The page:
Author’s note: In the last Presidential election, I analyzed the LinkedIn profiles of the declared candidates from both major parties, one by one (or if needed, multiple at a time) as they announced. My analyses were rolled up and published on February 16, 2016 in an article.

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So far, two candidates for the Democratic nomination have declared: Richard Ojeda, the West Virginia state senator and US Representative John Delaney from Maryland.

My analysis of their LinkedIn profiles:

Richard Ojeda needs to update his profile which currently shows his candidacy for the legislative position he currently fills since 2016; he lacks a banner and a headshot. However, as recently as a month ago he posted a new update to his over 500 connections, and commented, shared and replied to other posts as well. So he has the inclination to use LinkedIn as a method of communication with business constituents but needs to polish his brand and narrative to let us know more about him. I’d suggest a total renovation and if his social media crew uses the Hillary Clinton comments I made in the article as a basis, he’s go a long way to beat out the rest of the competition, announced and unannounced (yes I’ve done my homework ahead).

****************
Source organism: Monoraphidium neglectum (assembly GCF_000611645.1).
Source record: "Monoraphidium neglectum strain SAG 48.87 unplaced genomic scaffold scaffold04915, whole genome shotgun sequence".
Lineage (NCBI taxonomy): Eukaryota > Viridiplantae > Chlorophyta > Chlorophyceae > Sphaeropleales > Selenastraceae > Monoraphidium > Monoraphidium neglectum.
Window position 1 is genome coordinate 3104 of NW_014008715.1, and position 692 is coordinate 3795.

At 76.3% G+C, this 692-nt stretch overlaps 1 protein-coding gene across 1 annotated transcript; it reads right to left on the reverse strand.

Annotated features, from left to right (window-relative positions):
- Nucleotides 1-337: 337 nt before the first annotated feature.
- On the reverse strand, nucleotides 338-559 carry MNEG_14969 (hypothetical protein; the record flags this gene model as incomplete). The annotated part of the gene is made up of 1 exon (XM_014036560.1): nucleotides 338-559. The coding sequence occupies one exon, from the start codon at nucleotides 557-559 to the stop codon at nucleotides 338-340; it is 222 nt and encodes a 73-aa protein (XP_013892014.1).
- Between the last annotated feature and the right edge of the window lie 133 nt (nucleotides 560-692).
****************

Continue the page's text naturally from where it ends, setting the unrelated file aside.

Rep. John Delaney, the most recent announced candidate, is totally absent from LinkedIn.  Someone created a “friends of” company page on LinkedIn in 2012 but it’s an information page that points to the campaign website. Ahem, your staff has some work to do.

Donald Trump is still conspicuously absent on LinkedIn.

Two Dems down, how many more to announce to be number 46?

A recent article on CBS News’s site spoke of possibly 26 more. Nothing is ever cast in stone until the Democratic convention in 2020. Only one will make it.

LinkedIn is one important way to communicate the ideas and narrative as a great candidate, as CEO of your campaign.